The Engineering Trust

Top tips for engineering apprentices continuing their learning from home

These are challenging times for apprentices. Lets be honest, you probably didn’t think a month ago that you would be sat at home away from the work place… however here you are.

Your employer is in a similar boat, not many of them would have thought 2 months ago that this was possible. 
Well this is the situation you find yourself in so let’s make the most of the extra time that has been presented to you away from the practical elements of your role.

What we know
We know that apprentices (you) can carry on your learning if you have been told to work at home, if you are self-isolating/shielding for health reasons or if you have been furloughed. Furlough… that’s another aspect of all this that until 3 weeks ago we didn’t even know existed. It must have gone from the least used to the most used word in record time.

The government’s Coronavirus Job Retention Scheme which allows a business to furlough staff (including apprentices) is welcome and is being used as a lifeline for many businesses. Apprentices can during a period of being furloughed, continue to receive training – good news.

Learning/working at home is an opportunity   
It is an ideal opportunity for you to crack on with your 20% off-the-job training and catch up or get ahead on other elements of your portfolio. Your Training Officer will have been in touch regardless of what situation you find yourself in to talk to you about what you can do in order to continue to progress during this time.
Ultimately however it is down to you to make the most of this time and not an opportunity to sit at home in your pyjamas watching endless Netflix! It is important to get yourself into the right frame of mind and set yourself up to win. 

It’s personal
Above all else, you need to figure out what works best for you. You may already know the answer, or you might need some inspiration from other people who are in the same boat – either way, try to ensure you are as productive as you can be. You also need to keep your physical and mental health in check. Point 10 below talks about exercise however keeping your head in the right place is equally important to your wellbeing. For our apprentices, your Training Officer is a great person to speak to if the learning or something in your wider world is causing you stress, anxiety or to feel otherwise nervous.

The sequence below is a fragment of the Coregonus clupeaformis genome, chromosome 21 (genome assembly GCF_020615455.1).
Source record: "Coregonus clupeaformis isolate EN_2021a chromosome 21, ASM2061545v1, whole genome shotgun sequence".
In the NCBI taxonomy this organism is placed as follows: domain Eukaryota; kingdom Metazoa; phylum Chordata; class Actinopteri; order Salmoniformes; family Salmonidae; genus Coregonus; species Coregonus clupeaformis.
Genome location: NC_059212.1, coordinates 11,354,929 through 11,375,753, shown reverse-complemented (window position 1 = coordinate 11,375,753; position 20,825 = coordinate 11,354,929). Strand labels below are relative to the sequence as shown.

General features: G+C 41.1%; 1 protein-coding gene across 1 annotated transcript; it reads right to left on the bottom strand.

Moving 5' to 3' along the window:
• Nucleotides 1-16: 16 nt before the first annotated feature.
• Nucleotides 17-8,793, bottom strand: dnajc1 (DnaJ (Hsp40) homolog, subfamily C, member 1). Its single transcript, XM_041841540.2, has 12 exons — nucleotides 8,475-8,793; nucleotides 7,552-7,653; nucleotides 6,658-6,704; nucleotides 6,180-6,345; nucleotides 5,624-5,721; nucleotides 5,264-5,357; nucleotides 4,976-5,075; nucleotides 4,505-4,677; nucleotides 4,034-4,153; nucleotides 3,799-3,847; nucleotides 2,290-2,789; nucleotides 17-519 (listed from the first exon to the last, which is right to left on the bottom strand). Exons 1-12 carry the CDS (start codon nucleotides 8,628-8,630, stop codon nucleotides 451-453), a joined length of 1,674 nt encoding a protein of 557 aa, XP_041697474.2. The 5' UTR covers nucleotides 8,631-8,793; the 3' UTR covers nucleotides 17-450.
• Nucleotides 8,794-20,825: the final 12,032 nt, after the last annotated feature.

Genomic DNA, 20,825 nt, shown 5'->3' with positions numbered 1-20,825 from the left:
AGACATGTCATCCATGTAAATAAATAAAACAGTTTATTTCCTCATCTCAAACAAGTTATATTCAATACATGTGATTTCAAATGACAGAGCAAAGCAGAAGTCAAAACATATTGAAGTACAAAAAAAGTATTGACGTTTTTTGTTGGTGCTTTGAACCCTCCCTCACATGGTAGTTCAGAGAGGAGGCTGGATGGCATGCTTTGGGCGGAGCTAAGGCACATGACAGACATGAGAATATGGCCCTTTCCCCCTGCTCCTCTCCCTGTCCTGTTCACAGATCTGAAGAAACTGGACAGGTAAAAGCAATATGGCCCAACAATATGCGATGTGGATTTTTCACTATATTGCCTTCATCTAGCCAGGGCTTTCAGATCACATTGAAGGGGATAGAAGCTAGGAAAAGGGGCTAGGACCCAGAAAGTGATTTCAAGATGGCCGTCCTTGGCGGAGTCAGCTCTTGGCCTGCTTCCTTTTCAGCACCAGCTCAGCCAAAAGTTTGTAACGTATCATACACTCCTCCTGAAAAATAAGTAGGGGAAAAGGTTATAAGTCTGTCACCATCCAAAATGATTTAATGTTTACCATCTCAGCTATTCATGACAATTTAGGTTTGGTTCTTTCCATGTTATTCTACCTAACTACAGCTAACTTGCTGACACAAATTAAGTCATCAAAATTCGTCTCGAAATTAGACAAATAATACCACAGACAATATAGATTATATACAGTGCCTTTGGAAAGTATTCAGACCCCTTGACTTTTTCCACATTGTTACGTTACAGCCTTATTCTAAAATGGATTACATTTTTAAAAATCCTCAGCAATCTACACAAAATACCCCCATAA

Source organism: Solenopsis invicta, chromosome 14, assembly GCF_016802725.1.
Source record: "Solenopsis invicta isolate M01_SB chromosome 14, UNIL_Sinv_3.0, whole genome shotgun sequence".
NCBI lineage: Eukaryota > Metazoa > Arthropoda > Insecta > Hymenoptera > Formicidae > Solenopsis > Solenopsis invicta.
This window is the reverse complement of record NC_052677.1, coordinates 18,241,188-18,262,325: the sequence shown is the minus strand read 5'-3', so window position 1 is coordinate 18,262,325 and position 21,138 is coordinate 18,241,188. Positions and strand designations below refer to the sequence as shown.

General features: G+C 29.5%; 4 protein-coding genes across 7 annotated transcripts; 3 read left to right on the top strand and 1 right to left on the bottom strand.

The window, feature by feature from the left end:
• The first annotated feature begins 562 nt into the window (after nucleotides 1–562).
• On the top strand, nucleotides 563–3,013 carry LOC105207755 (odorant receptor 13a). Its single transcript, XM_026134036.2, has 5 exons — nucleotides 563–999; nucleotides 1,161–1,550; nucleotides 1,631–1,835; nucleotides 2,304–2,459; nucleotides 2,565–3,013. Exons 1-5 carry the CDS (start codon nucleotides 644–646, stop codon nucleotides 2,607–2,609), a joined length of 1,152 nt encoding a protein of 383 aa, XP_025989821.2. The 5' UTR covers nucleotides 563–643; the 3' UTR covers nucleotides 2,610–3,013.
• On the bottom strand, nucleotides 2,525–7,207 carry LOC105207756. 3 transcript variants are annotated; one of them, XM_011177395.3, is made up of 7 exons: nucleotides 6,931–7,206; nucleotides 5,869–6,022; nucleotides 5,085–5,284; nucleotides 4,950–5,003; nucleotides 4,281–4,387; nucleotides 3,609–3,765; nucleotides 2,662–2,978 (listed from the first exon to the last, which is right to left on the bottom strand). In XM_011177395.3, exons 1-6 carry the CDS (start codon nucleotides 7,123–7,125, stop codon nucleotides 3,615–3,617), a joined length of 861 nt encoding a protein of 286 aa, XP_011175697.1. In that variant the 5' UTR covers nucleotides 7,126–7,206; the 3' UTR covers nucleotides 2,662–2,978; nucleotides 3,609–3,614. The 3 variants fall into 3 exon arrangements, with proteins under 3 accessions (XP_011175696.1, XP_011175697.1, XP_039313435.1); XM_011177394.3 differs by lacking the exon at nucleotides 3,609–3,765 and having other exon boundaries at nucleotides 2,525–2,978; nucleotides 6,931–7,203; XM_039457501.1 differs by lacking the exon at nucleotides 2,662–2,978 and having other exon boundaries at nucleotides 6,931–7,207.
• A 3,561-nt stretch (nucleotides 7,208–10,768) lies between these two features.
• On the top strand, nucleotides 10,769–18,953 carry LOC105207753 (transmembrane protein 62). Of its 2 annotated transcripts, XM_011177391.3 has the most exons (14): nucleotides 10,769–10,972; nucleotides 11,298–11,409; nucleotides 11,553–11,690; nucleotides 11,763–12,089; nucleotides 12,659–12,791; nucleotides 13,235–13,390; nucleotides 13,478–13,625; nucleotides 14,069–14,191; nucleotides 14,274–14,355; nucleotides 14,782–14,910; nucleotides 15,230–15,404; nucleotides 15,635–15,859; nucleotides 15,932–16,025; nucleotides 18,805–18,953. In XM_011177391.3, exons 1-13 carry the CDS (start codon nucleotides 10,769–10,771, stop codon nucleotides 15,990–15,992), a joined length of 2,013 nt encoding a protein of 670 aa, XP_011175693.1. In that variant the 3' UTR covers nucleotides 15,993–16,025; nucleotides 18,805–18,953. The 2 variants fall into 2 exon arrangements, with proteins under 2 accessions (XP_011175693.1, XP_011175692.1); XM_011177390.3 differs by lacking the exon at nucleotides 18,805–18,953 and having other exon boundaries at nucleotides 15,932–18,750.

10 tips on how to be productive when continuing your learning at home

1. Be positive
You have to be 100% committed to making this work and see it as an opportunity to maximise the non-practical aspects of your learning and get ahead on these. We are living through a difficult period which will impact your personal life so keeping a positive outlook on your work will help to balance how you feel. I appreciate that this is easier said than done however if you are still employed (inc. furloughed staff) you can still learn and you can come out the other side of this period and continue through to the completion of your apprenticeship.

2. Be proactive
If you need something…ask. This goes for your employer and your Training Officer. Whilst the latter will be working to ensure you have the work you need to do and will be keeping an eye on what you complete, the drive for you to keep learning must come from you as well. 

3. Maintain regular hours